Architecture for the Commons dives into an analysis of how the tectonics of a building is fundamentally linked to the economic organizations that allow them to exist. By tracing the origins and promises of current technological practices in design, the book provides an alternative path, one that reconsiders the means of achieving complexity through combinatorial strategies. This move requires reconsidering serial production with crowdsourcing and user content in mind. The ideas presented will be explored through the design research developed within Plethora Project, a design practice that explores the use of video game interfaces as a mechanism for participation and user design.
The research work presented throughout the book seeks to align with a larger project that is currently taking place in many different fields: The Construction of the Commons. By developing both the ideological and physical infrastructure, the project of the Commons has become an antidote to current economic practices that perpetuate inequality. The mechanisms of the production and governance of the Commons are discussed, inviting the reader to get involved and participate in the discussion. The current political and economic landscape calls for a reformulation of our current economic practices and alternative value systems that challenge the current market monopolies.
This book will be of great interest not only to architects and designers studying the impact of digital technologies in the field of design but also to researchers studying novel techniques for social participation and cooperating of communities through digital networks. The book connects principles of architecture, economics and social sciences to provide alternatives to the current production trends.
Table of Contents
Introduction - A Call for a Post-2008 Architecture
Chapter 1 - Architectural Progress
Chapter 2 – The Coalescence of Parts
Chapter 3 – In Defense of Parts
Chapter 4 – Immaterial Architectures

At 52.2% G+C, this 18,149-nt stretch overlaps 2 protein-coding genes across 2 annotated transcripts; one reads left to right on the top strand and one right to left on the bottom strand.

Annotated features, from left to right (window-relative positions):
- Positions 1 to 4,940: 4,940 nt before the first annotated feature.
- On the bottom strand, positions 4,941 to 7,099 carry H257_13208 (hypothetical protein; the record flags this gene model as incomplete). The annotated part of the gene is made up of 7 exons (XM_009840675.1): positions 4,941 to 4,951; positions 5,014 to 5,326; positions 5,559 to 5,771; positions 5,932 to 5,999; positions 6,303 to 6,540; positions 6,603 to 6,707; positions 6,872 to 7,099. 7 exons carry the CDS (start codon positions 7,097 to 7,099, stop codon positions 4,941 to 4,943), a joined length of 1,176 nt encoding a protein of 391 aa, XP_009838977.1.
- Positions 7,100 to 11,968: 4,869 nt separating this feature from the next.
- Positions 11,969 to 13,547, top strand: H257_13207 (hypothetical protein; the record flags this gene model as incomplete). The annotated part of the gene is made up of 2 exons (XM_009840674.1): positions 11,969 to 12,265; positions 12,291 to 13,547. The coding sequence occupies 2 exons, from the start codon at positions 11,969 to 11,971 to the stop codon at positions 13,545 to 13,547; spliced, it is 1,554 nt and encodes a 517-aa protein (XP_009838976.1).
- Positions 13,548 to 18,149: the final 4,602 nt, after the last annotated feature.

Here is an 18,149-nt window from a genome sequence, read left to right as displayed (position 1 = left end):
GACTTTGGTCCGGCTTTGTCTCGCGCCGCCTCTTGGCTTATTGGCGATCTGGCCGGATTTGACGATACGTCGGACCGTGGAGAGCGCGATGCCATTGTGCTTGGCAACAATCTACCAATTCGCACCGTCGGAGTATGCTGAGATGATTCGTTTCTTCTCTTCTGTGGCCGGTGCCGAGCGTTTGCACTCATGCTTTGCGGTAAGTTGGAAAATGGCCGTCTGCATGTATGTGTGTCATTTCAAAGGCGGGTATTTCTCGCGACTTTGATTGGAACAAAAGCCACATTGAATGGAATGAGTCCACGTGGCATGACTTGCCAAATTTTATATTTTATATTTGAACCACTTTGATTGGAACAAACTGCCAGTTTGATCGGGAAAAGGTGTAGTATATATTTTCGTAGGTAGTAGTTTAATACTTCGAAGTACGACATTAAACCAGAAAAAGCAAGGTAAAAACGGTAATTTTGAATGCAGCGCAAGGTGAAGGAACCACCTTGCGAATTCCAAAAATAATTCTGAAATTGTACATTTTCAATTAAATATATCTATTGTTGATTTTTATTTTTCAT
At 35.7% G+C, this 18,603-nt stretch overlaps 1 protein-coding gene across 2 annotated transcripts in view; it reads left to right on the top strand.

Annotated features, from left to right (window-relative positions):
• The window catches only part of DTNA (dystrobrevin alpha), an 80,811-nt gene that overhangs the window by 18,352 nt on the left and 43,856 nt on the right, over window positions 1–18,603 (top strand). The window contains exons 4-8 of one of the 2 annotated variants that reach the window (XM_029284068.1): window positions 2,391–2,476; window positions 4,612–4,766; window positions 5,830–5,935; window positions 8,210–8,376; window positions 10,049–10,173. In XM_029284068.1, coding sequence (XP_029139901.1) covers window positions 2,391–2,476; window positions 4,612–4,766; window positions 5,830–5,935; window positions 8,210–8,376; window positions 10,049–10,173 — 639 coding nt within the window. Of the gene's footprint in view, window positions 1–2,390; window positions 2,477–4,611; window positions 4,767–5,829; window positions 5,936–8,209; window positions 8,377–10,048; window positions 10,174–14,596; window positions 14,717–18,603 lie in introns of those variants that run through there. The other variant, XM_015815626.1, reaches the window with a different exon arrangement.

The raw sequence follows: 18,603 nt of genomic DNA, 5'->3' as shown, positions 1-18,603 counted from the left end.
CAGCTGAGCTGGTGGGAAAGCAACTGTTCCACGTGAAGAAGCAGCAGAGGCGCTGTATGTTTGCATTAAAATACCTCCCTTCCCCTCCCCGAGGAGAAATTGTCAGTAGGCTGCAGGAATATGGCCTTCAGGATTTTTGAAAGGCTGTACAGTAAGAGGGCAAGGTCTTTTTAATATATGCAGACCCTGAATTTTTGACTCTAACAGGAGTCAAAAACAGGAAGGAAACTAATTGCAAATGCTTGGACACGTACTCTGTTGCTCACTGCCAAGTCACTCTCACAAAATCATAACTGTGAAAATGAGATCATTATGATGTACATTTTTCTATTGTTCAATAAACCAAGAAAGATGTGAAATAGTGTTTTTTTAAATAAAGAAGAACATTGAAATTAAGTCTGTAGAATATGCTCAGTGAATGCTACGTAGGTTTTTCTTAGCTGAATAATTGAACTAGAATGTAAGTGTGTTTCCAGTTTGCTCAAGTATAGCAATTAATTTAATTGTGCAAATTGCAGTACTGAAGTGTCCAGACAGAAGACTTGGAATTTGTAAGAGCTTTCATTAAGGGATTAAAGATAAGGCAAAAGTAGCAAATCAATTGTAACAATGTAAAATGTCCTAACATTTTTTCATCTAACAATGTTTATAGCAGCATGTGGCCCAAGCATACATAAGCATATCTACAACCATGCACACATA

Chapter 5 – Reconstruction through Self-Provision
Jose Sanchez is an Architect, Game Designer, and Theorist based in Detroit, Michigan. He is the director of the Plethora Project (www.plethora-project.com ), a research studio investing in the future of the propagation of architectural design knowledge. He is the creator of the video games Block’hood and Common’hood, digital social platforms that aid the authoring of architectural and ecological thinking to non-expert audiences. He is the author of the book "Architecture for the Commons: Participatory Systems in the Age of Platforms" published by Routledge in 2020 and the co-creator of Bloom, a crowdsourced interactive installation which was the winner of the Wonder Series hosted by the City of London for the 2012 Olympics. He has taught in renowned institutions in the United States and in Europe, including the Architectural Association in London, The Bartlett School of Architecture at University College London, at the University of Southern California. He is currently at the University of Michigan, where he is an Associate Professor at the Taubman College School of Architecture. His research "Architecture for the Commons" designs and interrogates social media platforms as tools with the potential to author architectural content in the public domain.